Close Talker / Jordan Klassen O'Hanlon's, Regina SK, May 2

Close Talker / Jordan Klassen O'Hanlon's, Regina SK, May 2
Photo: Peter Scoular
O'Hanlon's being packed on the weekend as a given. The Irish pub might not be the only thing open after dark anymore in Regina's downtown, but the combination of no cover and no-cover-band live music on Friday nights is normally enough to draw a particular kind of crowd. Still, it's noticeable when a band with any kind of buzz is coming in. One starts looking around their expanded main room, thinking, "They could've shuffled these tables and chairs off to somewhere else, right?"

Close Talker have that buzz, and and they packed O'Hanlon's nicely. The Saskatoon four-piece have been a Saskatchewan "it" band since before they even released their 2013 debut, Timbers. Seemingly coming out of nowhere, they quickly built an excited fan base that, these days, is reaching outside of the province. For now, though, their current tour is taking them through O'Hanlon's with tour mate Jordan Klassen, who started his band's sound check sometime before 11 p.m. for a big, drunk crowd.

Having to sound check a ukulele in front of this crowd must have been difficult, but if there were any thoughts that the crowd might talk over the Vancouver artist's music or that his chamber folk wouldn't play right on a Friday night, they were quickly put to rest. The full band experience helped greatly. Klassen's an artist who's progressed writing solo to writing and arranging for a band, and it shows, especially in the interplay of vocals between him and the female keyboardist.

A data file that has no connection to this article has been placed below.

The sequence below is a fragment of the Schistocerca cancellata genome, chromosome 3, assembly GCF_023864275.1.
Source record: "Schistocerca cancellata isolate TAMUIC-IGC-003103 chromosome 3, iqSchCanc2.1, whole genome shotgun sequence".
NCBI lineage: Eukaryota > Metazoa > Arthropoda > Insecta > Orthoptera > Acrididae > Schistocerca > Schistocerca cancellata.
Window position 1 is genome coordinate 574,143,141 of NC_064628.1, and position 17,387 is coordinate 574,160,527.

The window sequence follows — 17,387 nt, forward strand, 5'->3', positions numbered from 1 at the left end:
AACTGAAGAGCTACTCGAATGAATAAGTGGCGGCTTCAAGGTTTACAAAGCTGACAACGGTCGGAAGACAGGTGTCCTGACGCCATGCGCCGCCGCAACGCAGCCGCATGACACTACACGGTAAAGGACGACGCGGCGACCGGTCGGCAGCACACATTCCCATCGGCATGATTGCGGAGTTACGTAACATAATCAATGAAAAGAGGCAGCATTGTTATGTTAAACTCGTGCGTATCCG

Klassen must've been deeply changed by a Sufjan Stevens record along the way, maybe coming late to the party picking up Illinois, and was never the same again. There are delicate moments to his live show, aiming for bits of pastoral beauty, but he punctuates them with moments of energy and enthusiasm, and boy, does he have the latter in spades. Klassen was the smiling-est fellow to play music that night, showing clear excitement just to be in front of people with his songs — even when his keyboard stand collapsed at his touch.

The crowd only grew for Close Talker; any more people, and they'd have needed to be standing on tables. The audience came ready, too. The group's songs have sing-a-long moments, and parts of the crowd gleefully obliged.

All the music Close Talker played felt very much cut from a similar cloth. They flitted in and out of the sweeping indie rock of Hey Rosetta and added a touch of the groove of Apostle of Hustle, not completely achieving the heights of either but certainly on their way to their own sound. Their latest songs twist and turn in unexpected ways, playing with riffs and building atmosphere at will.

There's every reason to think this band will continue to develop and distinguish themselves. As it stands, the songs in their set tend to become one, and that repetition mutes interest slightly.

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